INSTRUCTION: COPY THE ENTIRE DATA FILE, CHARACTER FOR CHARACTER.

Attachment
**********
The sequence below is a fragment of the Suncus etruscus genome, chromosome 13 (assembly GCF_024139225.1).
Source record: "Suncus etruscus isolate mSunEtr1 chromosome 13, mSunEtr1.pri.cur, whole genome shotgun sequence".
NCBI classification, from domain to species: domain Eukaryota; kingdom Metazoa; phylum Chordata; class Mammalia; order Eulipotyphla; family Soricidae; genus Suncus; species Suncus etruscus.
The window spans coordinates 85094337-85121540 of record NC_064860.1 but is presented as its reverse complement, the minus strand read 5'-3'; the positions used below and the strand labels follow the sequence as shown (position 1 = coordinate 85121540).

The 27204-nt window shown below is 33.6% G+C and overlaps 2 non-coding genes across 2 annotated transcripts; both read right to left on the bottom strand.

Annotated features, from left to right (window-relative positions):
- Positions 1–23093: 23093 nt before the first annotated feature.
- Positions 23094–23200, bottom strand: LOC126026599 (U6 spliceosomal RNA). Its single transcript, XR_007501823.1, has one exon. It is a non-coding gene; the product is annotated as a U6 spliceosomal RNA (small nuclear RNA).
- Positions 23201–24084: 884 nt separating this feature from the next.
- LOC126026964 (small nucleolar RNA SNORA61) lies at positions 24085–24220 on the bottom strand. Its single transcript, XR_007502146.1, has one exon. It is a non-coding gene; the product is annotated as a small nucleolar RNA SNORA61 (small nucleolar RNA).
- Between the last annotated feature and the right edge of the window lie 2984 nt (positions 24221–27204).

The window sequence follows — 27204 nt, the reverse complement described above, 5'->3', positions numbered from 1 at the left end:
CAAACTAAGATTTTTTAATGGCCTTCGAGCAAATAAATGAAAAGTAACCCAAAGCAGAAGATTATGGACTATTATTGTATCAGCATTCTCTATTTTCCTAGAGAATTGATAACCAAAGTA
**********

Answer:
The sequence below is a fragment of the Suncus etruscus genome, chromosome 13 (assembly GCF_024139225.1).
Source record: "Suncus etruscus isolate mSunEtr1 chromosome 13, mSunEtr1.pri.cur, whole genome shotgun sequence".
NCBI classification, from domain to species: domain Eukaryota; kingdom Metazoa; phylum Chordata; class Mammalia; order Eulipotyphla; family Soricidae; genus Suncus; species Suncus etruscus.
The window spans coordinates 85094337-85121540 of record NC_064860.1 but is presented as its reverse complement, the minus strand read 5'-3'; the positions used below and the strand labels follow the sequence as shown (position 1 = coordinate 85121540).

The 27204-nt window shown below is 33.6% G+C and overlaps 2 non-coding genes across 2 annotated transcripts; both read right to left on the bottom strand.

Annotated features, from left to right (window-relative positions):
- Positions 1–23093: 23093 nt before the first annotated feature.
- Positions 23094–23200, bottom strand: LOC126026599 (U6 spliceosomal RNA). Its single transcript, XR_007501823.1, has one exon. It is a non-coding gene; the product is annotated as a U6 spliceosomal RNA (small nuclear RNA).
- Positions 23201–24084: 884 nt separating this feature from the next.
- LOC126026964 (small nucleolar RNA SNORA61) lies at positions 24085–24220 on the bottom strand. Its single transcript, XR_007502146.1, has one exon. It is a non-coding gene; the product is annotated as a small nucleolar RNA SNORA61 (small nucleolar RNA).
- Between the last annotated feature and the right edge of the window lie 2984 nt (positions 24221–27204).

The window sequence follows — 27204 nt, the reverse complement described above, 5'->3', positions numbered from 1 at the left end:
CAAACTAAGATTTTTTAATGGCCTTCGAGCAAATAAATGAAAAGTAACCCAAAGCAGAAGATTATGGACTATTATTGTATCAGCATTCTCTATTTTCCTAGAGAATTGATAACCAAAGTA